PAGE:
Maybe because they’re such a perfect marriage of form and function, shelving units are attracting plenty of attention these days.
Storage hungry homeowners are devouring photos on Pinterest and Houzz, and are coming up with “new and creative thinking” about the many places and possibilities of shelving, says C. Mason Hearn, president of HomeMasons, Inc., Manakin-Sabot, Va.
The possibilities are seemingly endless, both in function and form.
“I have very few people using shelves strictly for books,” shares Donna Vining, a Houston interior designer. Moreover, “shelving, depending on its size, can go in a multitude of niches, nooks and small spaces,” Vining says.
Possibilities are exciting, but can complicate decision-making. Here, experts share tips on choosing custom built, semi-custom or purchased units.
Consider the options
Think of shelving as somewhat akin to kitchen cabinetry, says Brian Pontolilo, editor at Taunton Press, a design book publisher.
For one thing, shelving units often incorporate cabinetry, especially at the base, and kitchen and bath retailers offer stock and semi-custom pieces that can be used in building shelving into any room, Pontolilo notes.
Purchased elements can mix with custom-built components “depending on the needs and budget,” Hearn says.
It’s impossible to pin a price on any option, says Hearn, because there’s such a wide divergence in styles and materials.
If a homeowner wants to utilize an unusual space, like a niche under a stairway, or wants a high-end look, local wood workers and design-build firms can custom build, Hearn adds.
And, many consumers opt for purchasing a unit because it’s often less expensive and “you can take them to your next home,” notes Nate Baldwin, of Sprout-kids.com, a firm that manufactures and sells shelving.
Purchased units, which can be toted to another location, are usually still “built-in” in the sense that they’re often attached to a wall with anchoring hardware to prevent them from falling over.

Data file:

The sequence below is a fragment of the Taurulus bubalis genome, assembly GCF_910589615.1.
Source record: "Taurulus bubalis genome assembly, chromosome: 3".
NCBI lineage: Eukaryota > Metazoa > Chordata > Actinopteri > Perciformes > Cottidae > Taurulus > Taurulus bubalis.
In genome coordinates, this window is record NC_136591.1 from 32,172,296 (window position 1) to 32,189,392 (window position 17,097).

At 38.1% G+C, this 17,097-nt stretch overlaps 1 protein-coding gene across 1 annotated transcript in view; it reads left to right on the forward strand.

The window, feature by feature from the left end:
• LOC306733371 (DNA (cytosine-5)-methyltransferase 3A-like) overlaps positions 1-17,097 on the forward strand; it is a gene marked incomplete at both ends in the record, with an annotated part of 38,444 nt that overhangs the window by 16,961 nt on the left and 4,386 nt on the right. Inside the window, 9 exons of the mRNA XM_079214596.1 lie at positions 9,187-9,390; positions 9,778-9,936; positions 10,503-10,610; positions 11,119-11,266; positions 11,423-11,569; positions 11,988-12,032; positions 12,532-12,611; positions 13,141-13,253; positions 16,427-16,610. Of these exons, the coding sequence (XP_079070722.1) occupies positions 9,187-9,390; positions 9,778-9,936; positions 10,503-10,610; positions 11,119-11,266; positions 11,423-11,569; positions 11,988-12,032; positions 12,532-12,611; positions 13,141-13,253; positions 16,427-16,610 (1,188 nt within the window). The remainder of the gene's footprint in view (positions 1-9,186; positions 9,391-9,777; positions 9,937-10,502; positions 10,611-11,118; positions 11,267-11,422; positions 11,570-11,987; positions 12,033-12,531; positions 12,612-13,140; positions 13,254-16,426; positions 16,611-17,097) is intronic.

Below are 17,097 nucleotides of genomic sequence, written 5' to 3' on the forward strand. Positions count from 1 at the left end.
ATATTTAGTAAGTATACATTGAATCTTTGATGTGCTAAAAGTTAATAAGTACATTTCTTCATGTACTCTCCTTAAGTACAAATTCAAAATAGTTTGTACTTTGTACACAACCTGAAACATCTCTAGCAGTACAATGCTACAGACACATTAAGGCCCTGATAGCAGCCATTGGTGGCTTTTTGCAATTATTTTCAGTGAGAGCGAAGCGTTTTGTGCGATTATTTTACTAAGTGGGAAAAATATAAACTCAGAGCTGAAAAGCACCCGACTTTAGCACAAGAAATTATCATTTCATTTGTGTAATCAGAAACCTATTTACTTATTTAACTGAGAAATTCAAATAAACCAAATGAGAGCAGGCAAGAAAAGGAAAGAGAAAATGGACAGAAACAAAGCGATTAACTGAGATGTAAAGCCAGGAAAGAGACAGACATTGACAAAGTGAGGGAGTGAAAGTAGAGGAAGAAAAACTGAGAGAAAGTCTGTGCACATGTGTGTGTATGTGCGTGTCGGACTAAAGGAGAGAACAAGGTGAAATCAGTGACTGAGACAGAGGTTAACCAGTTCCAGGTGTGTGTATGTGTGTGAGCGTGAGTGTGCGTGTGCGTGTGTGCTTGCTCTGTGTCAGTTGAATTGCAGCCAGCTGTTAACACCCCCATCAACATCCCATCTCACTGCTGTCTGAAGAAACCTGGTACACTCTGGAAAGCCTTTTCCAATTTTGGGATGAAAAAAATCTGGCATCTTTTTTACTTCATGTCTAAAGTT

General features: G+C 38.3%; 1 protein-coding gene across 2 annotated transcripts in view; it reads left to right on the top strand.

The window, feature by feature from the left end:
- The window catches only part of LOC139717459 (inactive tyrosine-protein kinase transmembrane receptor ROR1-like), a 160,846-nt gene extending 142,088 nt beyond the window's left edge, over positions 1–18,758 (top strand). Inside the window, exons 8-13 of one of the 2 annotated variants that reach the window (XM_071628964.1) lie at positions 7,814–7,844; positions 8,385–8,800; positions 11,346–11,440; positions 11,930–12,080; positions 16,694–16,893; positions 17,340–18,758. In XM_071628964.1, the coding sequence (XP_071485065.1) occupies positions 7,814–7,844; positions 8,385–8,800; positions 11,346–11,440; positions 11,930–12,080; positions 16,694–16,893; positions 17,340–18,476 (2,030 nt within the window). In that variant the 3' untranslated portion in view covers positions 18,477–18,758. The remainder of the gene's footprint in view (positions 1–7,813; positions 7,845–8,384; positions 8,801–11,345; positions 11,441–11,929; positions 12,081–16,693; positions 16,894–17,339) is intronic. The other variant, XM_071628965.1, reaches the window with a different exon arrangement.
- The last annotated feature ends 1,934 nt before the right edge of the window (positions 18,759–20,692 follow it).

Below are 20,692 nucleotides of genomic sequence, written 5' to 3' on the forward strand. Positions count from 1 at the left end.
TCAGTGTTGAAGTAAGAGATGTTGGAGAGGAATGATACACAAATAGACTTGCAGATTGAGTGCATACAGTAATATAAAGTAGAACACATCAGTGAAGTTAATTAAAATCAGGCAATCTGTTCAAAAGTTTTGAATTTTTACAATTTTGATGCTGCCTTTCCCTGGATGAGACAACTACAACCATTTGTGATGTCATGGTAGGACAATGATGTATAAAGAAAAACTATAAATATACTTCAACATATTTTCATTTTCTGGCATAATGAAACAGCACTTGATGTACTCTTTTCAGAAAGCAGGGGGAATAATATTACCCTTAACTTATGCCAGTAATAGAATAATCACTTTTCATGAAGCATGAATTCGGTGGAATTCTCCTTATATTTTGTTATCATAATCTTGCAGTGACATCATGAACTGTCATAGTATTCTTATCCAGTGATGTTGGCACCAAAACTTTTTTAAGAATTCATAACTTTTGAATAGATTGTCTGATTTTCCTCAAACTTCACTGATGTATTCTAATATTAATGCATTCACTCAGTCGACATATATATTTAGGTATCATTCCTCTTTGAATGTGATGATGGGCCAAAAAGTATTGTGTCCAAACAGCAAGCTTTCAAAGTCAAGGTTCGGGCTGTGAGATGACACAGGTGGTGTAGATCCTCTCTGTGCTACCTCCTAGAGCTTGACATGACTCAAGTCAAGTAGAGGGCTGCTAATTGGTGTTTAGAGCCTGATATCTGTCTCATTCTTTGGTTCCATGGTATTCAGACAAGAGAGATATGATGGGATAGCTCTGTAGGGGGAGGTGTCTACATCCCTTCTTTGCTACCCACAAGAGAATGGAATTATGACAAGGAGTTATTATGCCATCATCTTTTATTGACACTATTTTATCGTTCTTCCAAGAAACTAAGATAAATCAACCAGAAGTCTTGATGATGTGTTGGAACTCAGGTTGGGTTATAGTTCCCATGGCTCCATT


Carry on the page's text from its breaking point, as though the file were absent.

Talk to the pros
“Most of the public thinks only of white painted shelves attached to a wall,” Hearn says.
The typical consumer starts realizing the potential of shelving from browsing the many photos on home websites, and customers often come to him clutching downloaded images, Hearn says.
“A photo is a great place to start, but an experienced and perceptive design professional should be able to understand what the homeowner is trying to accomplish, the budget, and the conditions of the space,” Hearn says.
Professionals, whether an architect, interior designer or design-build expert are usually needed anyway for built-in projects or if shelving is incorporated into remodeling.
Selecting the pro who will ultimately provide the look of your shelving takes due diligence, notes Pontolilo. “Ask to talk to other [customers] who’ve had similar work done in their home,” he advises. “If you can actually see the work that is the best way to determine if you really like it.”
Of course, consumers usually will select more inexpensive portable shelving units on their own. “Ask the right questions,” counsels Rostal Dostal, an interior designer in Hudson, Ohio. “Does it have the right scale? Does it have the right color? Does it have the right finish? Will it create a continuity or break up a room?”
When a homeowner is remodeling, though, it’s most economical to brainstorm early in the process, Hearn says.
Chris Dietz of Dietz Development, a Washington DC design-build firm, agrees. “Look at the space being renovated while it is still being framed out, and see where there might be some creative space to be used for storage,” Dietz says.
Built-in shelving not only fills nooks and cranny’s of otherwise “dead” space, like a corner, but it can also become a dramatic way to define rooms.
Building around a doorway or recessing a wall to add shelving, example, can provide dramatic visual interest as well as storage, Hearn says.